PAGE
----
Hello fellow travelers. Today was my last day in Berlin; and it’s been too hot. At first all I wanted to do was to hide at Bikini Berlin. That’s a building across from the Gedächtniskirche that was renovated and made into a shopping center. It’s air-conditioned. But to call it a shopping center doesn’t do it justice. I remember the building originally and it was nothing special. One of the businesses on the first floor was a second rate bookstore mostly appealing to tourists and Germans in a hurry. What I like about it is that it demonstrates how a third rate building can be transformed into a first rate piece of architecture. On principle, and being a builder myself, I would rather renovate than forever be building new buildings. The world is getting small, fast; and thinking about it, I suppose I’m that way in my poetry too. Old forms—the sonnet, blank verse, lyrics, haiku—are maybe like old buildings. Let the skilled poet, like the skilled architect, rebuild and renovate these old forms. Make them into something old and new at the same time—and beautiful.
But then it might also be said that life itself is a thing of constant renovation. No sooner do we think the balance of our lives is plumb and level, than some circumstance puts into us the need for new plans and a rebuilding.
I traveled as far North as the S-Bahn’s S1 line (the above ground train) would take me—Oranienburg. I had never been up there and the ride reminded me of Boston’s Green Line trip to riverside (though the S-Bahn goes much further and quicker). The ride takes about 40 minutes including all the stops, and one goes through increasingly wooded neighborhoods and, at the very end, a beautiful red pine, I think, forest—tall red pines under which mushrooms grow.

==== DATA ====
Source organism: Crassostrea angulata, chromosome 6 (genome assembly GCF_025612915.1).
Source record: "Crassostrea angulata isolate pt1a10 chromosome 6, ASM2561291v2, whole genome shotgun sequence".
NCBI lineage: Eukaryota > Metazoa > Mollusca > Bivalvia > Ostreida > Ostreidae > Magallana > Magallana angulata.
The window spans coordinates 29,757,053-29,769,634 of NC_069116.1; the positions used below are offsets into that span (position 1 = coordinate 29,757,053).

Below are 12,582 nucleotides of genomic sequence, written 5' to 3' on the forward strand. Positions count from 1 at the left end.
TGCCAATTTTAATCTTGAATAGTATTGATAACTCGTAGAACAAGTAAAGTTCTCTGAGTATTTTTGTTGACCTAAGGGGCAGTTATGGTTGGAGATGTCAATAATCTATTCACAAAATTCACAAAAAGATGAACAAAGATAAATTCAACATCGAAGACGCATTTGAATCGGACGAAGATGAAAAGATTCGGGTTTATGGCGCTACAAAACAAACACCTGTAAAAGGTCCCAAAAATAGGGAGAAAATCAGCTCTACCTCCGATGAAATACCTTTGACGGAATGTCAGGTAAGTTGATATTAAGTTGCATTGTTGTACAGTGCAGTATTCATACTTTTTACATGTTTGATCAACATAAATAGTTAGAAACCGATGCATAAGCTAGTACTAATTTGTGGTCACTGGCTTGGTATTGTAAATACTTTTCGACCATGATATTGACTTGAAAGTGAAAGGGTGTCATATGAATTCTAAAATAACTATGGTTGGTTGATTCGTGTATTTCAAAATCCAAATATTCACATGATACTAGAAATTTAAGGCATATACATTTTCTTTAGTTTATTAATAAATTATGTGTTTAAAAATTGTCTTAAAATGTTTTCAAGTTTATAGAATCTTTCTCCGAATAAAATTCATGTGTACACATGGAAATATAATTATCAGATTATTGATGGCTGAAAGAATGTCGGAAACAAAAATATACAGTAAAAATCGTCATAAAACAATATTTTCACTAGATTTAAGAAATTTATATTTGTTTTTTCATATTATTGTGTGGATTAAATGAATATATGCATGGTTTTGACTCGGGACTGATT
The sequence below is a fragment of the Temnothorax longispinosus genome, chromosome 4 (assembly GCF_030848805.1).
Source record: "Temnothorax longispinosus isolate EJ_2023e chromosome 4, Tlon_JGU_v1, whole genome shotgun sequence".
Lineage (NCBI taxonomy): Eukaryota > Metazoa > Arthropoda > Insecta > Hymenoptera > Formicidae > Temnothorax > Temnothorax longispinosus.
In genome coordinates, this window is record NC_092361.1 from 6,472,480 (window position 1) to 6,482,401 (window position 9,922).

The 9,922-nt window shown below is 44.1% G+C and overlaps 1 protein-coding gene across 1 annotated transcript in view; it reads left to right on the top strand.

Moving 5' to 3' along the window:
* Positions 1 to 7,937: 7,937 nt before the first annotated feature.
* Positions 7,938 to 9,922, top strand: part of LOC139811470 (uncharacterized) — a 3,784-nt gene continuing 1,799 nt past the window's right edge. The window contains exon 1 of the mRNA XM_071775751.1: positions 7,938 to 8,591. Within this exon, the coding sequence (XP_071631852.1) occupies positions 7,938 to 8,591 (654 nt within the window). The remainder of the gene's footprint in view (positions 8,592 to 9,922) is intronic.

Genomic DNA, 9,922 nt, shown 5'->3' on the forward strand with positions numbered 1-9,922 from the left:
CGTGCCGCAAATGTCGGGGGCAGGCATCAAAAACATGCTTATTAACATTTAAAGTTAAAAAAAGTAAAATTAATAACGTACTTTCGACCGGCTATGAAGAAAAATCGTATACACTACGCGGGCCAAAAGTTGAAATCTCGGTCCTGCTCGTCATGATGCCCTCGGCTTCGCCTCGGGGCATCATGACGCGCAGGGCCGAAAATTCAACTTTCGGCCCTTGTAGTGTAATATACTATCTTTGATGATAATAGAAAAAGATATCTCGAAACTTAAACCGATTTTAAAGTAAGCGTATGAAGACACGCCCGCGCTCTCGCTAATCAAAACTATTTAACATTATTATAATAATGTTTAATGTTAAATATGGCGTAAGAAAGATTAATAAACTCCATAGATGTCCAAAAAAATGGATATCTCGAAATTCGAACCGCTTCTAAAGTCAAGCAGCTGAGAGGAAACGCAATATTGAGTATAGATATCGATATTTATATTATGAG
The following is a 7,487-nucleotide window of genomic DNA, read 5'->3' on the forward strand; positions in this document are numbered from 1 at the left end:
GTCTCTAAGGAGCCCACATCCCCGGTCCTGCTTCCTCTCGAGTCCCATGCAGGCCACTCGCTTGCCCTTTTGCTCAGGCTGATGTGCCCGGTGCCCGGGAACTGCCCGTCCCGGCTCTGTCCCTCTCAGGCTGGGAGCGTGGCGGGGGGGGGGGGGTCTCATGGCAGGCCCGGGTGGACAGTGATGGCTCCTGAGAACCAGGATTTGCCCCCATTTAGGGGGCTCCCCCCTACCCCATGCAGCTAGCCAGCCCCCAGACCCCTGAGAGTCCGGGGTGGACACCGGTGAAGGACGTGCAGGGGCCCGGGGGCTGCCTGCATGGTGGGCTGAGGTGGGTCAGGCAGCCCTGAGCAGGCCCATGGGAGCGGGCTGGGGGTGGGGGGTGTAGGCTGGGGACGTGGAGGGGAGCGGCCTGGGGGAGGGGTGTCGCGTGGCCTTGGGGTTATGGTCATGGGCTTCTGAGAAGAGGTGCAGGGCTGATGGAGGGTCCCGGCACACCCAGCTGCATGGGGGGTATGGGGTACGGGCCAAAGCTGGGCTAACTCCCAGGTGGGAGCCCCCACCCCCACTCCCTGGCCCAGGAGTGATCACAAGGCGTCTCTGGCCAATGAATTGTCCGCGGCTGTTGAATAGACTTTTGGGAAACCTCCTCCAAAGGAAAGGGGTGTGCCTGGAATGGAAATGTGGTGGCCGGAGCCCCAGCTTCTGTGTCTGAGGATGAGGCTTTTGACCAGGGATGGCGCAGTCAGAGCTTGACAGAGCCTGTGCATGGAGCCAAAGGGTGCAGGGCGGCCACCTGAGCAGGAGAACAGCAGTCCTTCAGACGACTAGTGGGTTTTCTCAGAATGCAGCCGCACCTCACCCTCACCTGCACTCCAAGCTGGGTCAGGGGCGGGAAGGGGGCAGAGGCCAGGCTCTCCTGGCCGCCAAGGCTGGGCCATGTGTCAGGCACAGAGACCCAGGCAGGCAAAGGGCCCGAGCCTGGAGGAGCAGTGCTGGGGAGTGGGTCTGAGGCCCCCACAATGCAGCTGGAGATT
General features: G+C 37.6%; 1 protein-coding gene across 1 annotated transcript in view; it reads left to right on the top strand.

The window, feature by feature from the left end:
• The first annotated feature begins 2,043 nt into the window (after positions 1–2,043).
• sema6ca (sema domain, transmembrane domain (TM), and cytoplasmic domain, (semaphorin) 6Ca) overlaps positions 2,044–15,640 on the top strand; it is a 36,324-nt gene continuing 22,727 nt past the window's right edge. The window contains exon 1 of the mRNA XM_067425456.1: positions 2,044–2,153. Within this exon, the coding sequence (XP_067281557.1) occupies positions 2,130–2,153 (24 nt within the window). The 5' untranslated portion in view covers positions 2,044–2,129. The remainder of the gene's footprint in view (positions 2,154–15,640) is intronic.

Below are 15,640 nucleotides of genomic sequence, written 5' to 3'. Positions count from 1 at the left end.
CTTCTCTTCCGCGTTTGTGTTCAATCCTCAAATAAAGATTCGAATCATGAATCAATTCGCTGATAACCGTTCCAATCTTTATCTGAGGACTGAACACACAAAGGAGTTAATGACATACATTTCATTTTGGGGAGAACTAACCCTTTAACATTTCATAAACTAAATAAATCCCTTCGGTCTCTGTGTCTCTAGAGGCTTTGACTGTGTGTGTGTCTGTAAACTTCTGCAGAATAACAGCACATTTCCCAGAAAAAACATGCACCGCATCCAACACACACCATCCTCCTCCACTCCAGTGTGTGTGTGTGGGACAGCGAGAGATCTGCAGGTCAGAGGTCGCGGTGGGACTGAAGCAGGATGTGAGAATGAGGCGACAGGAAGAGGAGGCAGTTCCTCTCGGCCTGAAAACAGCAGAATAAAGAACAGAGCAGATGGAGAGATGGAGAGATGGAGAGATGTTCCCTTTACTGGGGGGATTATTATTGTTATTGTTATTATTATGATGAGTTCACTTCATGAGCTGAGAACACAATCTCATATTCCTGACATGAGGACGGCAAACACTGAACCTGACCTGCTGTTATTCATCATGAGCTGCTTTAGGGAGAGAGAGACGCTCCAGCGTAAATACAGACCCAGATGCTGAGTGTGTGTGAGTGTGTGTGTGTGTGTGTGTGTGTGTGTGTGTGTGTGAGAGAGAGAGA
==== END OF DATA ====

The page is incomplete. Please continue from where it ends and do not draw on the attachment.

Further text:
And at Oranienburg I discovered the Schloss Oranienburg.
And that’s my photo.
Though it’s hard to see, the tarp on the front of the palace says “Nie Wieder”, which means ‘Never Again’. The tarp shows a picture of the palace from the 30’s bedecked with Nazi regalia and a giant poster of Hitler. Here it is. After the Nazis repurposed the palace as a training ground for the SS, the Russians and then later the East Germans used it for similar purposes—a sad tale for this beautiful building. Though even in its first days it was a showpiece for the aristocracy. Now, finally, if a building can at last be happy and be said to be at home with itself, the Schloss is become a museum of art and keeps a café in its shadow. Behind it is a landscaped garden, a vast expanse of yard and paths, open to the public.
Tomorrow’s post is apt to be short and possibly late. I fly home and lose six hours from my day.
late August's clouds—thin as women's dresses 241: August 29th 2019 | bottlecap